Wellington International Airport, which is co-owned by Infratil and Wellington City Council, denies it’s extracting excessive profits and says the Commerce Commission has used a flawed model in assessing the transport hub’s returns.
The airport’s effective rate of return is 8.1 percent, within the regulator’s tolerance and has cheaper passenger landing charges than Auckland and Christchurch at $11.39 a head, it said in a statement.
The regulator’s claim that the airport is likely to recover between $38 million and $69 million more than it needs to for a reasonable return between 2012 and 2017, was wrong because it overestimated future returns and excluded commercial concessions to airlines, it said.
The commission thinks a reasonable return is 7.1 percent to 8 percent, whereas the airport is projected to make returns of between 12.3 percent and 15.2 percent, it said in a final report to Commerce Minister Craig Foss and Transport Minister Gerry Brownlee on the airport’s information disclosure.
Wellington Airport needs a stable regulatory environment to support investment of some $100 million over the next few years to maintain its current standards and meet growth targets.
“We are confident the ministers will recognise the investment that is required to accommodate growth for Wellington Airport and that on Australasian and world benchmarks its airport charges are in the low range,” chief executive Steve Sanderson said.
The regulator is required to report to the ministers as soon as possible after an airport, as a regulated monopoly, sets new prices. The final report was delayed from a late December date after the draft determination was published in November.
The airport is challenging the regulator’s input methodologies, which may prompt a rethink, the commission said.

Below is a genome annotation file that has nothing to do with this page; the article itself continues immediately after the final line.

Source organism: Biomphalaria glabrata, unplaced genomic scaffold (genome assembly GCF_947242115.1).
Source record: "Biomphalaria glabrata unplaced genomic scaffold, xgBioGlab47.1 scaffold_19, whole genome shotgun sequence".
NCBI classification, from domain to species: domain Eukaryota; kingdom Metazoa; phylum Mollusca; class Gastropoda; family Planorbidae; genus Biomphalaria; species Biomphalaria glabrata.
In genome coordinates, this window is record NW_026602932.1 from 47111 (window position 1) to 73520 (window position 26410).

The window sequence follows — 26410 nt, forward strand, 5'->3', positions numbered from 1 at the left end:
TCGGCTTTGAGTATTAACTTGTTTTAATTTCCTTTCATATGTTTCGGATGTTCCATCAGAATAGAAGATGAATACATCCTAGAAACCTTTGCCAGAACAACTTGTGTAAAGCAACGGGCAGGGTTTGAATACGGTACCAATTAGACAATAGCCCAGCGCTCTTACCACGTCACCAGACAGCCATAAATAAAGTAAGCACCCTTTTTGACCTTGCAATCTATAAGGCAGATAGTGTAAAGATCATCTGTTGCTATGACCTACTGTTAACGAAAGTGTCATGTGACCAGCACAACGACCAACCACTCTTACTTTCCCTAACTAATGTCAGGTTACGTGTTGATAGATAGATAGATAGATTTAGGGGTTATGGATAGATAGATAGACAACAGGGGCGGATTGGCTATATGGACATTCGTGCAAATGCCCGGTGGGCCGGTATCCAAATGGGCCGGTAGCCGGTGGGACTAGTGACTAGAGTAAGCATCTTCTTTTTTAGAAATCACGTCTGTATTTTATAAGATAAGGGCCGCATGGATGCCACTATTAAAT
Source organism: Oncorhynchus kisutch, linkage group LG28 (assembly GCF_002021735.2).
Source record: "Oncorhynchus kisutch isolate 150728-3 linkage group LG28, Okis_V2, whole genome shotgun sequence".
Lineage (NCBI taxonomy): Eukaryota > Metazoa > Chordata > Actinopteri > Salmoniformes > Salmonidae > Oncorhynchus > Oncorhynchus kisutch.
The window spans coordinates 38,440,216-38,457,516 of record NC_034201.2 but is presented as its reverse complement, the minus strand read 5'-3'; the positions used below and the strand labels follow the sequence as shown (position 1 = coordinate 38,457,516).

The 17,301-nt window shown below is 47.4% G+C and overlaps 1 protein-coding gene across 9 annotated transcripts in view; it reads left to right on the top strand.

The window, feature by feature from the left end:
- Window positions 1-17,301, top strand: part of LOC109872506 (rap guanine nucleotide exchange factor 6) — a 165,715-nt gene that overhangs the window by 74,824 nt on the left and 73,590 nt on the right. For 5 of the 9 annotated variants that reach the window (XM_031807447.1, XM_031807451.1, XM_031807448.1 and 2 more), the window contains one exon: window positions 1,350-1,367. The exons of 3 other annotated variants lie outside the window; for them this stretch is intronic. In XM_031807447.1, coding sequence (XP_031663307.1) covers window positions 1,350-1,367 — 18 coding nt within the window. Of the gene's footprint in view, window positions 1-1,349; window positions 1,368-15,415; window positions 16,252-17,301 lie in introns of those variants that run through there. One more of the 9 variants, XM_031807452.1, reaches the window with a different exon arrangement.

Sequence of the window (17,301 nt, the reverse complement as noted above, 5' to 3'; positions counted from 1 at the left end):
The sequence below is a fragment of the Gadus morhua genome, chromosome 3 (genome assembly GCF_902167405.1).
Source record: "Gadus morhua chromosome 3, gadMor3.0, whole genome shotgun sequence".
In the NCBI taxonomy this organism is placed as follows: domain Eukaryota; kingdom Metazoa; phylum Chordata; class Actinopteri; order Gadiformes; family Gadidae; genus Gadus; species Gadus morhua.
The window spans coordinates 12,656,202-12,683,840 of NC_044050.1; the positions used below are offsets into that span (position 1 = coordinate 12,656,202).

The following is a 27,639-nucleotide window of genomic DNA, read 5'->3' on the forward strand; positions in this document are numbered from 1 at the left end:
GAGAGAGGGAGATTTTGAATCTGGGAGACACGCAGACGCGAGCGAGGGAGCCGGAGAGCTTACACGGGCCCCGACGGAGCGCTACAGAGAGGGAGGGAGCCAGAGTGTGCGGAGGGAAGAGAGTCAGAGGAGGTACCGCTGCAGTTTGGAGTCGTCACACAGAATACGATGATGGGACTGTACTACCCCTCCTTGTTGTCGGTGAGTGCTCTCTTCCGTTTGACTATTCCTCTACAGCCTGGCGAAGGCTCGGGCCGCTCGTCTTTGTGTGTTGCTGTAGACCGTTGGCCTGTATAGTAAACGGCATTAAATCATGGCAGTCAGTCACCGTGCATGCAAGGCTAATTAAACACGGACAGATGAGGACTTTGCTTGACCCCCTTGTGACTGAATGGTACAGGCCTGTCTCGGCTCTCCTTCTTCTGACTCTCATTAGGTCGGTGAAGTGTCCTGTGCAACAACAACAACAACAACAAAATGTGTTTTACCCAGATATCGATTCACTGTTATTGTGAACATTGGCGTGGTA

The review doesn’t make any recommendations on what regulation should apply to Wellington airport, as that’s outside the scope required by law.
Commission deputy chair Sue Begg said Wellington Airport’s excessive profits were “largely attributable to Wellington airport valuing its land higher than we think it should, and Wellington airport targeting a higher return than appropriate for its circumstances,” and that “the regime has not been effective in limiting Wellington airport’s ability to extract excessive profits.”
Wellington Airport has previously been accused of price gouging in the setting of its air service charges, with national carrier Air New Zealand flagging a $200 million lift in landing fees over the coming five years.
The review found Wellington Airport has improved its service quality and how it structures its prices, and said there was an appropriate level of innovation at the gateway.
The information disclosure regime couldn’t measure the efficiency of its operational expenditure, and needed a longer timeframe in looking at the effectiveness of the airport’s investment.
Shares of Infratil fell 0.8 percent to $2.41.